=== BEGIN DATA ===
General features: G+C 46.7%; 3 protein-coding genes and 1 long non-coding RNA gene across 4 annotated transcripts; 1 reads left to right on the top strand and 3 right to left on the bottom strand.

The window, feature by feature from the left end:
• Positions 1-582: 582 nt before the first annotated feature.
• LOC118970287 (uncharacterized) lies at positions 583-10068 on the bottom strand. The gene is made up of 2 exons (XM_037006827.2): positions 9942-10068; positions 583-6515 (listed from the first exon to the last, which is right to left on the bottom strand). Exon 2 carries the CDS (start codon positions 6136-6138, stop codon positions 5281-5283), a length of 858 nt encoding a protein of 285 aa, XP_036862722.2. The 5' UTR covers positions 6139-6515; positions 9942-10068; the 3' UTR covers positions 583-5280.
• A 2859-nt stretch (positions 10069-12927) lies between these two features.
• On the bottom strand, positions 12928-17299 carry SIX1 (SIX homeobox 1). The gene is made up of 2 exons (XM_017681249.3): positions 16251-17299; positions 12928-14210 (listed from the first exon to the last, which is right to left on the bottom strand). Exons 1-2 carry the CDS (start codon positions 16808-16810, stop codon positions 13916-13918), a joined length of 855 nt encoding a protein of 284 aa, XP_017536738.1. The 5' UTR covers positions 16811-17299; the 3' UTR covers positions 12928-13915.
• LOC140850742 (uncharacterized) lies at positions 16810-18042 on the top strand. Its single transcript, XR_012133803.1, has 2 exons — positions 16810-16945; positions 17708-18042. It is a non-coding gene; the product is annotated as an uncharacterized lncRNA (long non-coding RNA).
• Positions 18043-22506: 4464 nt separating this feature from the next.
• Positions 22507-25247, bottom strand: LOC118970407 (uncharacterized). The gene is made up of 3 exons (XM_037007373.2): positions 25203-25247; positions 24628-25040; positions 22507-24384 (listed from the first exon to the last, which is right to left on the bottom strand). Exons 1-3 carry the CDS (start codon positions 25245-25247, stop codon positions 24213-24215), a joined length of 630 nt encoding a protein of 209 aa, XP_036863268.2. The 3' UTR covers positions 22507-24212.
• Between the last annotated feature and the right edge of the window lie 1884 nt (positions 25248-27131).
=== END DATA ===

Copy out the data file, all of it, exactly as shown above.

General features: G+C 46.7%; 3 protein-coding genes and 1 long non-coding RNA gene across 4 annotated transcripts; 1 reads left to right on the top strand and 3 right to left on the bottom strand.

The window, feature by feature from the left end:
• Positions 1-582: 582 nt before the first annotated feature.
• LOC118970287 (uncharacterized) lies at positions 583-10068 on the bottom strand. The gene is made up of 2 exons (XM_037006827.2): positions 9942-10068; positions 583-6515 (listed from the first exon to the last, which is right to left on the bottom strand). Exon 2 carries the CDS (start codon positions 6136-6138, stop codon positions 5281-5283), a length of 858 nt encoding a protein of 285 aa, XP_036862722.2. The 5' UTR covers positions 6139-6515; positions 9942-10068; the 3' UTR covers positions 583-5280.
• A 2859-nt stretch (positions 10069-12927) lies between these two features.
• On the bottom strand, positions 12928-17299 carry SIX1 (SIX homeobox 1). The gene is made up of 2 exons (XM_017681249.3): positions 16251-17299; positions 12928-14210 (listed from the first exon to the last, which is right to left on the bottom strand). Exons 1-2 carry the CDS (start codon positions 16808-16810, stop codon positions 13916-13918), a joined length of 855 nt encoding a protein of 284 aa, XP_017536738.1. The 5' UTR covers positions 16811-17299; the 3' UTR covers positions 12928-13915.
• LOC140850742 (uncharacterized) lies at positions 16810-18042 on the top strand. Its single transcript, XR_012133803.1, has 2 exons — positions 16810-16945; positions 17708-18042. It is a non-coding gene; the product is annotated as an uncharacterized lncRNA (long non-coding RNA).
• Positions 18043-22506: 4464 nt separating this feature from the next.
• Positions 22507-25247, bottom strand: LOC118970407 (uncharacterized). The gene is made up of 3 exons (XM_037007373.2): positions 25203-25247; positions 24628-25040; positions 22507-24384 (listed from the first exon to the last, which is right to left on the bottom strand). Exons 1-3 carry the CDS (start codon positions 25245-25247, stop codon positions 24213-24215), a joined length of 630 nt encoding a protein of 209 aa, XP_036863268.2. The 3' UTR covers positions 22507-24212.
• Between the last annotated feature and the right edge of the window lie 1884 nt (positions 25248-27131).